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Robert Underwood Johnson, Clarence Clough Buell, Battles and Leaders of the Civil War. Volume 4. 109 1 Browse Search
Joseph T. Derry , A. M. , Author of School History of the United States; Story of the Confederate War, etc., Confederate Military History, a library of Confederate States Military History: Volume 6, Georgia (ed. Clement Anselm Evans) 2 0 Browse Search
The Daily Dispatch: January 27, 1862., [Electronic resource] 1 1 Browse Search
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Robert Underwood Johnson, Clarence Clough Buell, Battles and Leaders of the Civil War. Volume 4., The opposing forces in the Atlanta campaign. May 3d-September 8th, 1864. (search)
, Lieut.-Col. J. S. Jones, Col. Ellison Capers. Stevens's (or Jackson's) Brigade, Brig.-Gen. C. H. Stevens, Brig.-Gen. H. R. Jackson, Col. W. D. Mitchell: 1st Ga. (Confederate), Col. G. A. Smith; 25th Ga., Col. W. J. Winn, Maj. A. W. Smith, Capt. G. W. Holmes; 29th Ga., Lieut.-Col. W. D. Mitchell, Maj. J. J. Owen, Capt. J. W. Turner; 30th Ga., Lieut.-Col. J. S. Boynton, Maj. H. Hendrick; 66th Ga., Col. J. C. Nisbet, Capt. T. L. Langston; 1st Ga. Battalion Sharp-shooters, Maj. A. Shaaf, Capt. B. H. Hardee, Maj. A. Shaaf; 26th Ga. Battalion, Maj. J. W. Nisbet. Mercer's Brigade, Brig.-Gen. H. W. Mercer, Col. W. Barkuloo, Lieut.-Col. M. Rawls, Lieut.-Col. C. S. Guyton, Col. C. H. Olmstead: 1st Ga., Col. C. H. Olmstead, Maj. M. J. Ford; 54th Ga., Lieut.-Col. M. Rawls, Capt. T. W. Brantley; 57th Ga., Col. William Barkuloo, Lieut.-Col. C. S. Guyton; 63d Ga., Col. G. A. Gordon, Major W. F. Allen, Capt. E. J. Craven. Bate's division, Maj.-Gen. William B. Bate, Maj.-Gen. John C. Brown. Esc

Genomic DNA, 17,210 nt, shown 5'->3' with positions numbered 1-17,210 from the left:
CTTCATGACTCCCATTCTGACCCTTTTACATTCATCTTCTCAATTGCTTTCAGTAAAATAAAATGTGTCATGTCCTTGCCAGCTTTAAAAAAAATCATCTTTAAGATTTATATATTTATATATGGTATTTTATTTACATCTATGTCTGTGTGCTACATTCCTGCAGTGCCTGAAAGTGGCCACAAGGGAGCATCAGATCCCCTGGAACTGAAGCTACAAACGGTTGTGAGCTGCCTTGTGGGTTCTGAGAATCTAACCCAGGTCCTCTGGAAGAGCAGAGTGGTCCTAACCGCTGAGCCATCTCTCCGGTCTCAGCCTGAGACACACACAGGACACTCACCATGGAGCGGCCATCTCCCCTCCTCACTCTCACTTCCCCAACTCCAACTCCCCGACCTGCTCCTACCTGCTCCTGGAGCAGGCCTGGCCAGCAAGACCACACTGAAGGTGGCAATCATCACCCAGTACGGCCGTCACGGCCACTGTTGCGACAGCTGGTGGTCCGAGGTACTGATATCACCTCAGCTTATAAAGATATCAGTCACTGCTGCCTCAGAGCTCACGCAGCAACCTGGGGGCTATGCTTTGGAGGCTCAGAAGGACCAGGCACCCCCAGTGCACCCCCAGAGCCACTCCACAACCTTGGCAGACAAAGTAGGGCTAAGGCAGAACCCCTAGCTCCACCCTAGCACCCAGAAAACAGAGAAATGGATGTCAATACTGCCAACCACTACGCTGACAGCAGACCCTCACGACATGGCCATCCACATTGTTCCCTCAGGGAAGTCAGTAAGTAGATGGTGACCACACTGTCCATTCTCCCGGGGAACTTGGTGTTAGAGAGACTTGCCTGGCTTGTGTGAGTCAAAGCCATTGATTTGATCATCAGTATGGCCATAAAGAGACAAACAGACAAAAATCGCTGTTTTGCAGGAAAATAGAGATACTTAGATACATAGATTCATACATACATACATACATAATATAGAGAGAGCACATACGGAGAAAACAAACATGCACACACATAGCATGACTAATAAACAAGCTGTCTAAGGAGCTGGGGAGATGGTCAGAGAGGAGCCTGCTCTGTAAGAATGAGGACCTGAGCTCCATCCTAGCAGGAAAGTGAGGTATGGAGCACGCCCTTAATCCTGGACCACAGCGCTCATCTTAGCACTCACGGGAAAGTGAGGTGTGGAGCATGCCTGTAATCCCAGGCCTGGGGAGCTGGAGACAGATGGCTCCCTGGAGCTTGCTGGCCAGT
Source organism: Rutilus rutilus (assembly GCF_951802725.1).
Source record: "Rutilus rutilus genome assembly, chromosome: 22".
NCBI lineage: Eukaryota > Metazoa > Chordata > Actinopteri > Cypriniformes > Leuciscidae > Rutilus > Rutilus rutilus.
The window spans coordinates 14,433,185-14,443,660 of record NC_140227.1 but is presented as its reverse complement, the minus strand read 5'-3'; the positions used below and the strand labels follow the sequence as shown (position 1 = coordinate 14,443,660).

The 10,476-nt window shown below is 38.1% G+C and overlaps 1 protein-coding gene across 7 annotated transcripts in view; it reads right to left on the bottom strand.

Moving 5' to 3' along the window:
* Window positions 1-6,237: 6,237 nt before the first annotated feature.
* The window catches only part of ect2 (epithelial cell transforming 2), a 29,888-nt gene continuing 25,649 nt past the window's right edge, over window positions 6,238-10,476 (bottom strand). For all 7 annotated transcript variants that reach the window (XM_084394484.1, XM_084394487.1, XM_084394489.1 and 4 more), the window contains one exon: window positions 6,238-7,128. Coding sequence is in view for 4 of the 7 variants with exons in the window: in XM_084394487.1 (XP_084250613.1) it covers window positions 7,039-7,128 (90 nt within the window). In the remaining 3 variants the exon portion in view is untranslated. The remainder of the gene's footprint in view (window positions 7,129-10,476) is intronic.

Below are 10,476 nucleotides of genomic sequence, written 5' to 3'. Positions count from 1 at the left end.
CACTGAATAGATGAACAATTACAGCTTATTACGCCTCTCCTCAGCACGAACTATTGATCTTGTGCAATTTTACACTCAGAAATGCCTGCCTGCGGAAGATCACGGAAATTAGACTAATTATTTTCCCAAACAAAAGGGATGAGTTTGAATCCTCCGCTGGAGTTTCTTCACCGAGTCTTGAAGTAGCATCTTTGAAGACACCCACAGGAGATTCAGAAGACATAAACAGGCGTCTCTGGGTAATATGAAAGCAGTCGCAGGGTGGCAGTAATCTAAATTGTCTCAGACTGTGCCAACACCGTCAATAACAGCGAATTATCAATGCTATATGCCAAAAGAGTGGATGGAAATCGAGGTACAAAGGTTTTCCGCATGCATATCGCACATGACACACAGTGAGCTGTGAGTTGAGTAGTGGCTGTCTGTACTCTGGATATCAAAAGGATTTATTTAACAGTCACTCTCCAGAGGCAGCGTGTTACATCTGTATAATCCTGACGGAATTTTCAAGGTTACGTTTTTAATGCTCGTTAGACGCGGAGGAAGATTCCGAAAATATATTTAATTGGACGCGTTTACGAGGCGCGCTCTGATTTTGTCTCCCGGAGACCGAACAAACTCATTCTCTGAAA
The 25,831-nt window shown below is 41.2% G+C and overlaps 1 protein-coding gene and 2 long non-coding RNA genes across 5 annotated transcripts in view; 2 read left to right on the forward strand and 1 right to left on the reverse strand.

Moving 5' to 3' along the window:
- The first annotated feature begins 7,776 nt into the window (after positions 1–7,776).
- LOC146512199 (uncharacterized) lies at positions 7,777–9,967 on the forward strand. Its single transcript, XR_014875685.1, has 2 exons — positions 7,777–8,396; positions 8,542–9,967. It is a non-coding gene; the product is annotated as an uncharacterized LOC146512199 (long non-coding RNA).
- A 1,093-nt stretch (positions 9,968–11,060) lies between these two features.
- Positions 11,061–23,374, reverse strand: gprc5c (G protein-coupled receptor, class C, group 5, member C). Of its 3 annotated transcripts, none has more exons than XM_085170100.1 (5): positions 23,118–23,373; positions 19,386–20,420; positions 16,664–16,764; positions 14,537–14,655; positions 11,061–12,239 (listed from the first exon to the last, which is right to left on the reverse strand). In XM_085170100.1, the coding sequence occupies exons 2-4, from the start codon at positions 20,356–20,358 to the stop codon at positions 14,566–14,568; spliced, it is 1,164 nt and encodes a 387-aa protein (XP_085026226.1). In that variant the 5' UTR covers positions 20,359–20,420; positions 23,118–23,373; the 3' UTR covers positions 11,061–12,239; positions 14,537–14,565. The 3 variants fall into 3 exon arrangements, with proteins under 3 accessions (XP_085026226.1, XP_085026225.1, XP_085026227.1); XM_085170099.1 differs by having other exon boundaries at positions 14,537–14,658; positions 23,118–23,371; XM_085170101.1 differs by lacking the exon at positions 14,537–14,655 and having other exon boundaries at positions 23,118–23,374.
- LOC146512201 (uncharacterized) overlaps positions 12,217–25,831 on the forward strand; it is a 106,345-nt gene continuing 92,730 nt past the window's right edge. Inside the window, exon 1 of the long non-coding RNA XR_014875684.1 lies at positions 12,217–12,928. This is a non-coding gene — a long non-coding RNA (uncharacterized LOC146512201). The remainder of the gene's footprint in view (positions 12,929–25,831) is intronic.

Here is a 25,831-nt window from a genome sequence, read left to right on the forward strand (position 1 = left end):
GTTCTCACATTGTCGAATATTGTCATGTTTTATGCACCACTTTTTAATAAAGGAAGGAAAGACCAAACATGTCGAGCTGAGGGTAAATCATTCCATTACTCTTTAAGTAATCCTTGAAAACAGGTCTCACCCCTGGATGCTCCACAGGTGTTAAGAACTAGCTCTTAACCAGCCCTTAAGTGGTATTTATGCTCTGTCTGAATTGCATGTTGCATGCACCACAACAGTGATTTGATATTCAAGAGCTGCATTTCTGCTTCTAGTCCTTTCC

Robert Underwood Johnson, Clarence Clough Buell, Battles and Leaders of the Civil War. Volume 4., The struggle for Atlanta. (search)
adily and bravely into the reentrant angles on Hardee's front. Schofield's right division, under Jule to the left and forward as we came on, till Hardee was at Dallas and Hood at New Hope Church. Ouminent knoll, and, with rapid discharges, took Hardee in reverse. That night, the 16th of June, Jow had Polk's corps, and Cheatham took Hood's. Hardee on the right and Stewart on his left, in lines the Confederates back, shattered and broken. Hardee would have resumed the assault, but an order fdrew back two corps into those outer works. Hardee, however, was destined to a special duty. Abo sleeping soldiers; they kept on eastward till Hardee's advance was within two miles of Decatur, and fortunately for Dodge, after the firing began Hardee's approaching lines nearing him had to cross sand build the required bridges. Hood had sent Hardee by rail, with perhaps half of his command, to . Hood now abandoned Atlanta, and united with Hardee in the vicinity of Jonesboro‘, near Love-joy's[4 more...]
Robert Underwood Johnson, Clarence Clough Buell, Battles and Leaders of the Civil War. Volume 4., Hood's second sortie at Atlanta. (search)
e rear of the Seventeenth Corps, lay the two divisions of General Dodge's corps, as if in waiting for the approach of General Hardee's troops who had been marching nearly all night around Blair's left flank, and were even then making painfully slow pated the space it then held, there would have been absolutely nothing but the hospital tents and the wagon trains to stop Hardee's command from falling unheralded directly upon the rear of the Fifteenth and Seventeenth corps in line. Upon what a sliimmediately, facing south-eastwardly, and galloped off toward Sweeny's division. He had hardly reached that command when Hardee's lines came tearing wildly through the woods with the yells of demons. As if by magic, Sweeny's division sprang into lio much cannot be said of the position of General Blair's left. It has not escaped attention that Hood's ability to throw Hardee's corps into the position where it struck General Dodge that noonday, was aided materially by the fact that General Sherm
Robert Underwood Johnson, Clarence Clough Buell, Battles and Leaders of the Civil War. Volume 4., The Georgia militia about Atlanta. (search)